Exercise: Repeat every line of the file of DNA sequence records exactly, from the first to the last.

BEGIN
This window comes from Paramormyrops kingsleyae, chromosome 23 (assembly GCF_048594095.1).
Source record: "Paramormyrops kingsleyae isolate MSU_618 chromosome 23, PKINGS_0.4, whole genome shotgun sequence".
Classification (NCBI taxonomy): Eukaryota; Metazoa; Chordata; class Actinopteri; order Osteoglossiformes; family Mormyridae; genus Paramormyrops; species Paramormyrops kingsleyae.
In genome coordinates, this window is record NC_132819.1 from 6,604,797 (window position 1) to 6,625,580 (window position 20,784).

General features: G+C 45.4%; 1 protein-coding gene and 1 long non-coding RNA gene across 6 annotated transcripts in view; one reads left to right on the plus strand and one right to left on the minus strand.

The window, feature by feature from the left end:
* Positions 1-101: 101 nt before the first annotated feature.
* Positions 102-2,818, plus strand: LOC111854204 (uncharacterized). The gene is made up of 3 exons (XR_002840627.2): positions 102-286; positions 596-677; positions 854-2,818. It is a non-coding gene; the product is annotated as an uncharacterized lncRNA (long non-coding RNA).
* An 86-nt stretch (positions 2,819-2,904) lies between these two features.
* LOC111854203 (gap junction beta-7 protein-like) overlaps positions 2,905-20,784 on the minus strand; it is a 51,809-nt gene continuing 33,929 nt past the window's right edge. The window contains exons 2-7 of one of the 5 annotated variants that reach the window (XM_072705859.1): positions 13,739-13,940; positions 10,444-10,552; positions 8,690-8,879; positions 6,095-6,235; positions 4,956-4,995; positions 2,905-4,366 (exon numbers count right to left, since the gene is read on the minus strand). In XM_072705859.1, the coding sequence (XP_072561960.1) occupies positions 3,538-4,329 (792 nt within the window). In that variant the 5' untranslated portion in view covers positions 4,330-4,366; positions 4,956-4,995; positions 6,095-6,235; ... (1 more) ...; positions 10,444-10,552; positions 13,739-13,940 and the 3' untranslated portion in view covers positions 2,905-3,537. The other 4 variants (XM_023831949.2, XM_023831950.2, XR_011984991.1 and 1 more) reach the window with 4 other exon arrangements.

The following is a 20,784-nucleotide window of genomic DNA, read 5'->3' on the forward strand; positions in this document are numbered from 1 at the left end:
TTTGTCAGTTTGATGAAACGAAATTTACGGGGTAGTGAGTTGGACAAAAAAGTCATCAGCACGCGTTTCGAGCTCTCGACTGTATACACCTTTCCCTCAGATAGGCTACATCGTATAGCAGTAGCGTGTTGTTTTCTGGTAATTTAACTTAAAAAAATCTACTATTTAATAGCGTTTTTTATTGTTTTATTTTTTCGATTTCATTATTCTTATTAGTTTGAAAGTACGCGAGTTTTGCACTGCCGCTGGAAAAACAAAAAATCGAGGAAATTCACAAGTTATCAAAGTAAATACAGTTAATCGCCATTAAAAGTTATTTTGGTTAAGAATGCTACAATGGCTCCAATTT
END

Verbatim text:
This window comes from Paramormyrops kingsleyae, chromosome 23 (assembly GCF_048594095.1).
Source record: "Paramormyrops kingsleyae isolate MSU_618 chromosome 23, PKINGS_0.4, whole genome shotgun sequence".
Classification (NCBI taxonomy): Eukaryota; Metazoa; Chordata; class Actinopteri; order Osteoglossiformes; family Mormyridae; genus Paramormyrops; species Paramormyrops kingsleyae.
In genome coordinates, this window is record NC_132819.1 from 6,604,797 (window position 1) to 6,625,580 (window position 20,784).

General features: G+C 45.4%; 1 protein-coding gene and 1 long non-coding RNA gene across 6 annotated transcripts in view; one reads left to right on the plus strand and one right to left on the minus strand.

The window, feature by feature from the left end:
* Positions 1-101: 101 nt before the first annotated feature.
* Positions 102-2,818, plus strand: LOC111854204 (uncharacterized). The gene is made up of 3 exons (XR_002840627.2): positions 102-286; positions 596-677; positions 854-2,818. It is a non-coding gene; the product is annotated as an uncharacterized lncRNA (long non-coding RNA).
* An 86-nt stretch (positions 2,819-2,904) lies between these two features.
* LOC111854203 (gap junction beta-7 protein-like) overlaps positions 2,905-20,784 on the minus strand; it is a 51,809-nt gene continuing 33,929 nt past the window's right edge. The window contains exons 2-7 of one of the 5 annotated variants that reach the window (XM_072705859.1): positions 13,739-13,940; positions 10,444-10,552; positions 8,690-8,879; positions 6,095-6,235; positions 4,956-4,995; positions 2,905-4,366 (exon numbers count right to left, since the gene is read on the minus strand). In XM_072705859.1, the coding sequence (XP_072561960.1) occupies positions 3,538-4,329 (792 nt within the window). In that variant the 5' untranslated portion in view covers positions 4,330-4,366; positions 4,956-4,995; positions 6,095-6,235; ... (1 more) ...; positions 10,444-10,552; positions 13,739-13,940 and the 3' untranslated portion in view covers positions 2,905-3,537. The other 4 variants (XM_023831949.2, XM_023831950.2, XR_011984991.1 and 1 more) reach the window with 4 other exon arrangements.

The following is a 20,784-nucleotide window of genomic DNA, read 5'->3' on the forward strand; positions in this document are numbered from 1 at the left end:
TTTGTCAGTTTGATGAAACGAAATTTACGGGGTAGTGAGTTGGACAAAAAAGTCATCAGCACGCGTTTCGAGCTCTCGACTGTATACACCTTTCCCTCAGATAGGCTACATCGTATAGCAGTAGCGTGTTGTTTTCTGGTAATTTAACTTAAAAAAATCTACTATTTAATAGCGTTTTTTATTGTTTTATTTTTTCGATTTCATTATTCTTATTAGTTTGAAAGTACGCGAGTTTTGCACTGCCGCTGGAAAAACAAAAAATCGAGGAAATTCACAAGTTATCAAAGTAAATACAGTTAATCGCCATTAAAAGTTATTTTGGTTAAGAATGCTACAATGGCTCCAATTT